It’s totally unnecessary to write yet another article extolling the historical relevance of the early Barnack Leica cameras to photography. After a century of influence, everyone knows the story of how Oskar Barnack, Ernst Leitz and Max Beret revolutionized photography with their tiny, intuitive 35mm cameras and lenses during the 1920’s and ’30’s.
Perhaps a lesser told tale is that of the numerous, more affordable copies of the expensive early Leica cameras that were not only built by other manufacturers but, in fact, simply built manufacturers! Canon is one of, if not the top-selling camera manufacturers in the world today and yet they owe their existence, en total, to copying Leica. The same could be said for Zorki and various other lesser-known or now-defunct camera-makers who attempted to stand on the shoulders of giants and leap to their own success.
Probably since the copying began, there’s been a rivalry between the original and the copies. Goro Yoshida, founder of Canon Cameras is famously quoted:
“I just disassembled the camera [Leica] without any specific plan, but simply to take a look at each part. I found there were no special items like diamonds inside the camera. The parts were made from brass, aluminum, iron and rubber. I was surprised that when these inexpensive materials were put together into a camera, it demanded an exorbitant price. This made me angry.”
And that anger often rages today, between Leica adherents and LTM shooters who swear that Leica’s are not worth the cost.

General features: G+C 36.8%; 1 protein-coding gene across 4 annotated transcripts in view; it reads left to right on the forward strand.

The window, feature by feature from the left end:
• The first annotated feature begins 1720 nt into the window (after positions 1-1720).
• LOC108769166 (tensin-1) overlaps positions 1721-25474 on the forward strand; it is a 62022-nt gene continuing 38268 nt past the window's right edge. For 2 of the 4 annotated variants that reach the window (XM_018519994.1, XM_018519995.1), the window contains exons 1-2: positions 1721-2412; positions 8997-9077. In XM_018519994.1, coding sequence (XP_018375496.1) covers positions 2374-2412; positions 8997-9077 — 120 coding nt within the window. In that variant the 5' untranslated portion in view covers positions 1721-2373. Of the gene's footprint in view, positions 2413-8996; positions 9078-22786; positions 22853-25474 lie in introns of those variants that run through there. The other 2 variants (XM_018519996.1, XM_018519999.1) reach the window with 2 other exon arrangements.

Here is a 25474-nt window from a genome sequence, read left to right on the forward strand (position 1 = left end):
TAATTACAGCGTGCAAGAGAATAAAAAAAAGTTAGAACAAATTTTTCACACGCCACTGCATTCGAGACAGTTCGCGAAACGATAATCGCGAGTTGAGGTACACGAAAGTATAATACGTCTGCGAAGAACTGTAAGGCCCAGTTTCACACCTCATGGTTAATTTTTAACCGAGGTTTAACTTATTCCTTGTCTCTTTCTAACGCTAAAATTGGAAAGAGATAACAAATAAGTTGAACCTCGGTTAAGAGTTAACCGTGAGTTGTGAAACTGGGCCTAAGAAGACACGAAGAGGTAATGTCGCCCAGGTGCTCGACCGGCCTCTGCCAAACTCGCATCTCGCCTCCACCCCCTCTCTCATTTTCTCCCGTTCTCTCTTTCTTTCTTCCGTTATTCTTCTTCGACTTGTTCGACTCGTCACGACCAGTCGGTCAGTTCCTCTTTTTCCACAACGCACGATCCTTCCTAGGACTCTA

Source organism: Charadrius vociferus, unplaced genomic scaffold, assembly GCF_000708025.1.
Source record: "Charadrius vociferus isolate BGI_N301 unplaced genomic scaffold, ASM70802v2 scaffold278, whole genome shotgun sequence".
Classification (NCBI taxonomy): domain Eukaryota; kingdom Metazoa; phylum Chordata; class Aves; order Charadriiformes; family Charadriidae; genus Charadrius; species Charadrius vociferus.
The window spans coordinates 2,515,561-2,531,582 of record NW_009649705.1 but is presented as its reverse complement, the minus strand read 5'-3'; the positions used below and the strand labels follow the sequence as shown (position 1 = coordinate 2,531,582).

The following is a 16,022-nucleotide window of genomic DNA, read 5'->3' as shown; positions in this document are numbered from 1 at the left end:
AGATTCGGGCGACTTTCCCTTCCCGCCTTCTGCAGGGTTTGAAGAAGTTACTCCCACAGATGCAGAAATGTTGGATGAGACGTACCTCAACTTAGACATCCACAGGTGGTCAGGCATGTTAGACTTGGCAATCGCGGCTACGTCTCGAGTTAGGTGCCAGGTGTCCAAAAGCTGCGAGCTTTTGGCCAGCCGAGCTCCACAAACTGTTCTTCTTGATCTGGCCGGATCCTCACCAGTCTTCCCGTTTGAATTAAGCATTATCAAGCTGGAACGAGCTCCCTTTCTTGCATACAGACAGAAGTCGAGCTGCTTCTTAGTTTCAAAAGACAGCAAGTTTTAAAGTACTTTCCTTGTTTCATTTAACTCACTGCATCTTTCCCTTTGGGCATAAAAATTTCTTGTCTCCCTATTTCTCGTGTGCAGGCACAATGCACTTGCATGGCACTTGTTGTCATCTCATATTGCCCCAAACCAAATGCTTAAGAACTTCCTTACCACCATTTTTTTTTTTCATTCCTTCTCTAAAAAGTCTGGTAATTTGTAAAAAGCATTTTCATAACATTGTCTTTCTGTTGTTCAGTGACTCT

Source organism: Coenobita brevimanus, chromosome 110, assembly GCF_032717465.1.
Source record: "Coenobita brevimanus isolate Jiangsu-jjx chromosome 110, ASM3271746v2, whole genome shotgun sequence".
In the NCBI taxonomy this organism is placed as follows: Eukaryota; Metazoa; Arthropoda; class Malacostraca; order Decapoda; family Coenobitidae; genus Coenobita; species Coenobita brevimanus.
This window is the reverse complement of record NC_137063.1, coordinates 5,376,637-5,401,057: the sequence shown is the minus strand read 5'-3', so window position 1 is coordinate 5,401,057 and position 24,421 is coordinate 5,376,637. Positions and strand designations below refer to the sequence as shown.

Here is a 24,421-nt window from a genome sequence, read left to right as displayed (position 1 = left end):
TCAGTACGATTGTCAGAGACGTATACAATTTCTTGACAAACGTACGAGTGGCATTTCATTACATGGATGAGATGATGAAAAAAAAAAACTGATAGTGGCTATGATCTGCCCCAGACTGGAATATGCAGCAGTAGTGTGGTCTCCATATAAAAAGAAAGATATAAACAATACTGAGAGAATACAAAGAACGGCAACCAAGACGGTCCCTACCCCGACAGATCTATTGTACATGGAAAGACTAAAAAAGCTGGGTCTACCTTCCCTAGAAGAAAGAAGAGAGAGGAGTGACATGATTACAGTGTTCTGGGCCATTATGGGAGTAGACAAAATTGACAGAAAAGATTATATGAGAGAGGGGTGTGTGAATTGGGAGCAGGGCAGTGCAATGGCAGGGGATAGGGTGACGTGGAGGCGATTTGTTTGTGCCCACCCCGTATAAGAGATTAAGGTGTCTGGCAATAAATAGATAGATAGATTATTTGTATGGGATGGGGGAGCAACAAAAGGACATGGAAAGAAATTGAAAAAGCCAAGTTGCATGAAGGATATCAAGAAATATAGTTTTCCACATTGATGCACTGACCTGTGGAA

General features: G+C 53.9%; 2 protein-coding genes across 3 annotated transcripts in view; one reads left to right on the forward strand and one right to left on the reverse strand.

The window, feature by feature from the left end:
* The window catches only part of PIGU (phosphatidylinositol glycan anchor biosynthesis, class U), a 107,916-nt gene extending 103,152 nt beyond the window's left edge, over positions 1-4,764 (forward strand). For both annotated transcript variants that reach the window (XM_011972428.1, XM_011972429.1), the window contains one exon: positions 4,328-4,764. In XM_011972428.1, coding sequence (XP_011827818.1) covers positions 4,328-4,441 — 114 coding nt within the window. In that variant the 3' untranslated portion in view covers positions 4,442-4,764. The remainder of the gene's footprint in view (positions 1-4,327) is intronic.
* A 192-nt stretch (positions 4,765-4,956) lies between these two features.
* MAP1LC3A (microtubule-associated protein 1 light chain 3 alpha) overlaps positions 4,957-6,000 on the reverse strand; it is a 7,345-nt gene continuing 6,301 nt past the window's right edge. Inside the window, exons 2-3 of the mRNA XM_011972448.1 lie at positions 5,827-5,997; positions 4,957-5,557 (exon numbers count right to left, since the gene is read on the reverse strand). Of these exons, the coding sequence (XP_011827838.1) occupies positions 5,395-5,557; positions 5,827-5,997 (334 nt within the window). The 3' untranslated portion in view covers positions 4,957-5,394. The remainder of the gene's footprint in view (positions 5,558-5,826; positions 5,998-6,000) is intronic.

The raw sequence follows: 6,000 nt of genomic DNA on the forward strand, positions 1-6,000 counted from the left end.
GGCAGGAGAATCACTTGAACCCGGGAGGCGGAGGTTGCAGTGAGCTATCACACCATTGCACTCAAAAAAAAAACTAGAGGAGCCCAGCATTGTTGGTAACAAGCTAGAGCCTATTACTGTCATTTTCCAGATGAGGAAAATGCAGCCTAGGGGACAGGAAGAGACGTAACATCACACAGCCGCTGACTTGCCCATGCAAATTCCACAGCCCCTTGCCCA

Knowing how avid a fan of knob-wind Leica rangefinders that I am, fellow blogger/photographer Mike Echman reached out to me with a friendly recommendation. Perhaps a challenge.
See, Mike heard that I have never handled what I would consider a GOOD Leica copy. So he wanted to provide examples that might shake up my love for Leitz! Mike kindly offered to send me his three top, personal favorite Leica copies to see what I thought. And I happily obliged.
The day came when his package arrived. Excitedly, I began placing all of Mike’s little cameras, as well as mine, on my dining room table for comparison. My wife walked in on the scene, stopped dead in her tracks and very diplomatically asked “why are there like 50 Leica’s on the table?” Her sigh of relief was audible when I explained that I had not purchased them and that they were not real Leica’s.
Unlike many it seems, my wife is unusually and very thankfully supportive of my camera collecting but in this instance, I do think that divorce may have crossed her mind!
The first thing on everyone’s mind is, is a Leica copy as good as the real thing?
Well, admittedly, Mike’s kind loan shook my faith a little. While there are some instances in which, even a ham-handed newb photog should find construction quality and usability of the copy far inferior to the original, I must confess that in other instances, the choice between Leica and a copy probably only comes down to personal preference.
It was clear very quickly that Leica’s sterling reputation for umatched quality was a bit of a myth, because here were several good contenders who’d largely done just that, matched Leica. And one, perhaps two examples where the kids one-up’d the fathers of 35mm with advanced features.
Because I already own two authentic knob-wind Leica’s that I am very happy with and have been at my side for numerous important occasions, I don’t have any need or desire to replace them with the copies that Mike introduced me to, or others. But this experience has certainly helped me see why some shooters prefer cheaper, arguably less historically relevant, well-featured Leica copies to the originals.
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